VALE, Oregon -- Some rural neighbors are concerned about horses living on a farm near Vale, Oregon, saying the animals are underfed and losing weight. One neighbor sent KTVB photos of the horses, so we made calls and visited the farm to find out more.

Sheriff Brian Wolfe confirmed the case and said one of the animals had to be put down. The undersheriff also told KTVB the owner had past issues caring for her horses, and they have charged her with misdemeanor animal neglect.

While the cases go through the courts, undersheriff Travis Johnson says he and others are also trying to help the animals and the owner get back on track. Both Johnson and Wolfe said they are monitoring the remaining horses regularly.

After a visit on Monday, Johnson told us his findings: Of the seven horses, I felt four of them were in fine condition. There are three that are skinner than I'd like to see a horse in, especially this time of year; however, they are not in a life or death situation.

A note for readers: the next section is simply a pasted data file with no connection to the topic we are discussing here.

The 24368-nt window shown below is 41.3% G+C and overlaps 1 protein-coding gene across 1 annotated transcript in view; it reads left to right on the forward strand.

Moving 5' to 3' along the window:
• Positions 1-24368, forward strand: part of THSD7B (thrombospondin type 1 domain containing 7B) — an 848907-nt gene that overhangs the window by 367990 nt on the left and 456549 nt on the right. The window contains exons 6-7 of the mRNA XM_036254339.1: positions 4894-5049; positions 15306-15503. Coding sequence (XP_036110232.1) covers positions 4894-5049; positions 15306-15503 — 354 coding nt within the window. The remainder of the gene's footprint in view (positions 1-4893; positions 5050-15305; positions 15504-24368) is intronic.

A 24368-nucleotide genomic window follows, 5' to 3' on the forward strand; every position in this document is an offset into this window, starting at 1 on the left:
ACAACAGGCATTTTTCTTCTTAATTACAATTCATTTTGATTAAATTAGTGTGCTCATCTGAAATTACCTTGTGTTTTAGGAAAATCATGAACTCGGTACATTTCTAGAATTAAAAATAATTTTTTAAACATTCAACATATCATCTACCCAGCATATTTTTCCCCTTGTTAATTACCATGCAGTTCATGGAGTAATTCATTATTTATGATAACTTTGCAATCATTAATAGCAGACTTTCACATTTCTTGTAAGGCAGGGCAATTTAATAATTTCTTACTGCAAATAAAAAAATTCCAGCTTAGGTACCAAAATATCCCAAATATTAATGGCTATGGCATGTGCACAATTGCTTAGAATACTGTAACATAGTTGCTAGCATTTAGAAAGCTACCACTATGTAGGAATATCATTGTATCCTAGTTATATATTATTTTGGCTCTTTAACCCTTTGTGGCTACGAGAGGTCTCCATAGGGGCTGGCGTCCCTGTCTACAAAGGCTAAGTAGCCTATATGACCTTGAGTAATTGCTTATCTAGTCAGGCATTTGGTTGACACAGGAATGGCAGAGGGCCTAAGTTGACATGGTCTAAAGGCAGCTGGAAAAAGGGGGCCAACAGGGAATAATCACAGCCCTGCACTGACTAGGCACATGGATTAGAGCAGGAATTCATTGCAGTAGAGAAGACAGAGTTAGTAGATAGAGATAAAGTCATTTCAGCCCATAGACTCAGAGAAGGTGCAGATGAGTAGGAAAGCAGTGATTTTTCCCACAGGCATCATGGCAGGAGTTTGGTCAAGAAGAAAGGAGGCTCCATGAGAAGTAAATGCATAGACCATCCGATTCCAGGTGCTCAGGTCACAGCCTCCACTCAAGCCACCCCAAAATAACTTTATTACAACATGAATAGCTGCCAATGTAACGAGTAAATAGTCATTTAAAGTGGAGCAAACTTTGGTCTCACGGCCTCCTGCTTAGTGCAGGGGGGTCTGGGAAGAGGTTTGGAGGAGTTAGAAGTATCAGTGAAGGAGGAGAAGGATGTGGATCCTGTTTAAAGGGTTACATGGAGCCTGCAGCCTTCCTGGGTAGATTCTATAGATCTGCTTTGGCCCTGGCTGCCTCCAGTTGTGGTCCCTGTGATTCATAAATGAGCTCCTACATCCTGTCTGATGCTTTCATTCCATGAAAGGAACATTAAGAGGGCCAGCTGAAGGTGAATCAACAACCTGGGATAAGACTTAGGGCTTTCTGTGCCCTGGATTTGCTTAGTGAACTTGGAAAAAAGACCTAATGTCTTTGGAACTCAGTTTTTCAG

When KTVB went to see the horses, they were all out in pens eating. Several were covered with blankets. Johnson says he has been personally working with the owner to make sure the animals are now safe.

For instance, she came into my office [Monday morning], and I requested this of her when we cited her, and that was to do a budget so that she knew how many horses she could realistically keep on her property and take care of. Johnson said.

Johnson says the owner is also planning to find new homes for some of the horses. He also explained that if any horses on the property are in immediate danger, the sheriff's office will take them.

If we needed to, if we felt that that was necessary, yes, we would seize them. We do have facilities that we could work with. It's very difficult, but if they are in that kind of condition we will take the steps necessary to make sure that they're taken care of, Johnson said.

Johnson says they try to deal with other similar animal neglect cases this way by trying to help the owners and animals stay together if they can, but if it isn't safe, they must take them away.

Johnson explained some of these cases are tied to economic problems or sometimes an abundance of animals in the area. He says sometimes people take on more animals than they can realistically pay to care for.

KTVB was unable to get in touch with the animals' owner today. The sheriff says she's expected to appear in court for the neglect charges this month.

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